Reactive Devaluation as a Psychological Impediment to Construction Dispute Negotiation

Research output: Journal Publications and ReviewsRGC 21 - Publication in refereed journalpeer-review

8 Scopus Citations
View graph of relations



Original languageEnglish
Article number04020025
Journal / PublicationJournal of Management in Engineering
Issue number4
Online published3 Apr 2020
Publication statusPublished - Jul 2020


Disputes are common in construction projects. Protracted dispute resolution processes drain valuable resources. Therefore, promoting efficient construction dispute negotiation (CDN) has been one of the key recommendations of almost every construction industry review. Moreover, irrational decisions of disputants could negatively affect dispute negotiation. One cause of irrational decision is reactive devaluation (RD), which describes the devaluation of a proposal raised by the counterpart. Disputants having RD behavior reject proposals raised by the counterpart with no regard to the quality and reasonableness of the proposal. Thus the occurrence of RD in CDN decisions stifles proposal exchanges that are essential to successful settlement. This study examined the practices of RD in CDN. Manifestations of RD were developed from the literature and then operationalized in CDN. With data provided by construction professionals, five taxonomies of RD in CDN were obtained through principal component factor analysis. The five taxonomies are reluctance to change, doubts about the counterpart's ability, overconfidence, biased information processing, and mistrust toward the counterpart. Correspondingly, mitigation measures to alleviate RD respective to the taxonomies were provided. The conceptualization of RD brings insight for future studies investigating other forms of psychological impediment to amicable CDN. Minimizing measures of RD suggested in this study can motivate further studies of strategies to enhance success in CDN.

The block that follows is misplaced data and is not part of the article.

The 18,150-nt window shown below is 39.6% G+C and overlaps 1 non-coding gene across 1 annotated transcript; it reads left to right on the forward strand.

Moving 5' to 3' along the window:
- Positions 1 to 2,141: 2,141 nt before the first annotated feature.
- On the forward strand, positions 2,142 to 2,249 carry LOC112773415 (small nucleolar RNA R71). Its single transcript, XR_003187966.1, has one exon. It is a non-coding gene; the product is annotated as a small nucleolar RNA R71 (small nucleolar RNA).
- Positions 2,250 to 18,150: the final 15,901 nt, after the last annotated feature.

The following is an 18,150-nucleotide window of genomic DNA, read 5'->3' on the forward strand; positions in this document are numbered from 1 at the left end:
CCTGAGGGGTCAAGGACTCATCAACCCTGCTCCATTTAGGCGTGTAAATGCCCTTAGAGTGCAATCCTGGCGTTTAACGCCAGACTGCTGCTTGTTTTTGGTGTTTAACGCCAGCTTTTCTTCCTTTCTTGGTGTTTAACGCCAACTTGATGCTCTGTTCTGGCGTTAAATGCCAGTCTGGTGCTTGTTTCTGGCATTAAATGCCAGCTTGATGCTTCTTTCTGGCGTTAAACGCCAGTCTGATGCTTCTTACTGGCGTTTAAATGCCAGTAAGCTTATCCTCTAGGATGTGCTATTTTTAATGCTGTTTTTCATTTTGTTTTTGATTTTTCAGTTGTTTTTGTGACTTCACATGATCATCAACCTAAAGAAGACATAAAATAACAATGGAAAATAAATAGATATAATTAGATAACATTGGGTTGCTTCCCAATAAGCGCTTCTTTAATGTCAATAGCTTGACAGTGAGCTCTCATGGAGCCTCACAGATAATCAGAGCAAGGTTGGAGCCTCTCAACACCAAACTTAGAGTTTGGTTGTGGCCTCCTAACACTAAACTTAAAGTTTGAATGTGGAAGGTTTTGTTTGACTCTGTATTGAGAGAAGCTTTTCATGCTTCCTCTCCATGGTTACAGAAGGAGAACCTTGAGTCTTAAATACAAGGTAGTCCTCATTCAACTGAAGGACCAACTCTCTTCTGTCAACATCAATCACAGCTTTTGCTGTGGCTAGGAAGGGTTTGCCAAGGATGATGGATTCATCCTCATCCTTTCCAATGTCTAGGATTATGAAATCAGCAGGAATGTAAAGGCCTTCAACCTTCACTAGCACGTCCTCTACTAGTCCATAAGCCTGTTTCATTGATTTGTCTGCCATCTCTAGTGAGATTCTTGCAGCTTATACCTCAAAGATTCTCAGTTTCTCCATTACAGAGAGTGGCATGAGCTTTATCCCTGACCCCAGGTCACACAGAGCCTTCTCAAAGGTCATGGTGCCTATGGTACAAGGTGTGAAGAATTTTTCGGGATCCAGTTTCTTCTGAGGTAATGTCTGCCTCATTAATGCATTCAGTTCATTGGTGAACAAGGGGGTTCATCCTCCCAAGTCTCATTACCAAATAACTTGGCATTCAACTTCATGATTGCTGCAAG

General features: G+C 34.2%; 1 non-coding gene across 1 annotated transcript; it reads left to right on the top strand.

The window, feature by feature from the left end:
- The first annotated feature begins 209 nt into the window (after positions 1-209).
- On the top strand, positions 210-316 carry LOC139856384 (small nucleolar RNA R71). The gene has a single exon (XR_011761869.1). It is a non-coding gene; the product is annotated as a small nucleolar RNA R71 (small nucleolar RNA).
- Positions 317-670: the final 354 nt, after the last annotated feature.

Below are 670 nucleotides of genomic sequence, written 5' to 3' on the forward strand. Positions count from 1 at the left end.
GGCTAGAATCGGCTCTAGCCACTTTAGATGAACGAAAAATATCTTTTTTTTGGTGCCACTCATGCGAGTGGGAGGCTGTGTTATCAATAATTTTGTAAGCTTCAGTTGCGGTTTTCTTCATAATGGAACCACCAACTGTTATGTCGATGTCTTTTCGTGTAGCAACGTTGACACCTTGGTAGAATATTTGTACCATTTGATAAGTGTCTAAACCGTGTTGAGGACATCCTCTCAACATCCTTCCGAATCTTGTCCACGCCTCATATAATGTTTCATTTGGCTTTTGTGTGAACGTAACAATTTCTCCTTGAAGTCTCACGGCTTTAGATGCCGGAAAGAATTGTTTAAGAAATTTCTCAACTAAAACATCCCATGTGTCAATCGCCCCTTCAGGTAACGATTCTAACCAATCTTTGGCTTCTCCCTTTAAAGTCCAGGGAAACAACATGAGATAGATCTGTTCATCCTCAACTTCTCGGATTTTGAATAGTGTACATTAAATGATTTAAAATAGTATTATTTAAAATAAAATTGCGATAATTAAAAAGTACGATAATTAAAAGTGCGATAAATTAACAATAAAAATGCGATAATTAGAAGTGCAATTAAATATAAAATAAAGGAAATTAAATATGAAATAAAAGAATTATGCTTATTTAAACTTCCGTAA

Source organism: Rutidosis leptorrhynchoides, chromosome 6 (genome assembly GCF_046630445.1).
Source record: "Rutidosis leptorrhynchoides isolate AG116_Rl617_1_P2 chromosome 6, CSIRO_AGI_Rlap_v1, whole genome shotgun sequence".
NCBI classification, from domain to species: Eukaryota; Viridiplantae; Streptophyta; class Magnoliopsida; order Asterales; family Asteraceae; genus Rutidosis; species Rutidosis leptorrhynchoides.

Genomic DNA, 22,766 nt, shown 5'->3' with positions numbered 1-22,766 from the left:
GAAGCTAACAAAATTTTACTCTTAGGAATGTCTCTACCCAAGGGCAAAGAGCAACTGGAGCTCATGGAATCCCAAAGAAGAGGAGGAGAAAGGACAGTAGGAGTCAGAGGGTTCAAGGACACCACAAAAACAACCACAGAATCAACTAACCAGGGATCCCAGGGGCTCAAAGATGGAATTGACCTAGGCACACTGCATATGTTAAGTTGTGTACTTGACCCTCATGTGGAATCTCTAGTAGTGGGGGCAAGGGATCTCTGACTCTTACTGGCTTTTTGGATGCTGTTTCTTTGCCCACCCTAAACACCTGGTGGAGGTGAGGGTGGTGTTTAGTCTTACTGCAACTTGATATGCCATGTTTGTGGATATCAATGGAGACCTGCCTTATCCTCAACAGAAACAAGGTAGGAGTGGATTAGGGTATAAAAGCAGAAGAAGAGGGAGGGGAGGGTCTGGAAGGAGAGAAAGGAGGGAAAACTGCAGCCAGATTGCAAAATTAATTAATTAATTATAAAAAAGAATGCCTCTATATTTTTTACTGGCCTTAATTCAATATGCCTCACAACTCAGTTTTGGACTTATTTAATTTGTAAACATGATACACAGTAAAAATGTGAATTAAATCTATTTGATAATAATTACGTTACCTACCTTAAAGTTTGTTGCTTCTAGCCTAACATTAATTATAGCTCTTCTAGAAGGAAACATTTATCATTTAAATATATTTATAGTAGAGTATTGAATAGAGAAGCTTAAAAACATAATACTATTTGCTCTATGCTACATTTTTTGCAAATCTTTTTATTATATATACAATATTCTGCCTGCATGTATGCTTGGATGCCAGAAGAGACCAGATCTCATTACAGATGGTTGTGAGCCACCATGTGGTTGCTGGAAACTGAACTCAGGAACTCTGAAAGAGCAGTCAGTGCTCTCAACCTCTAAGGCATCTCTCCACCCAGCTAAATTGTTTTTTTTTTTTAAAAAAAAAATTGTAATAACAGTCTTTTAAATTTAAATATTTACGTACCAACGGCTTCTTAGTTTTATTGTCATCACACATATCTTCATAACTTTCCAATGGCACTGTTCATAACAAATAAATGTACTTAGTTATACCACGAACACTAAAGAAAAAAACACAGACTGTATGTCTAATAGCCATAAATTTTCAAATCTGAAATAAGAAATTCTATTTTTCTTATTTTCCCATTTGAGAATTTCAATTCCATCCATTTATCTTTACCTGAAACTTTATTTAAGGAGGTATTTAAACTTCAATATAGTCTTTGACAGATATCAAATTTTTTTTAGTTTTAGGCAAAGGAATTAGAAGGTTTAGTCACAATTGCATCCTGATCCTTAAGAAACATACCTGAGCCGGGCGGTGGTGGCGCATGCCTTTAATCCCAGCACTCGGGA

Research Area(s)

  • Construction dispute negotiation, Mitigation measures, Psychological impediment, Reactive devaluation, Taxonomies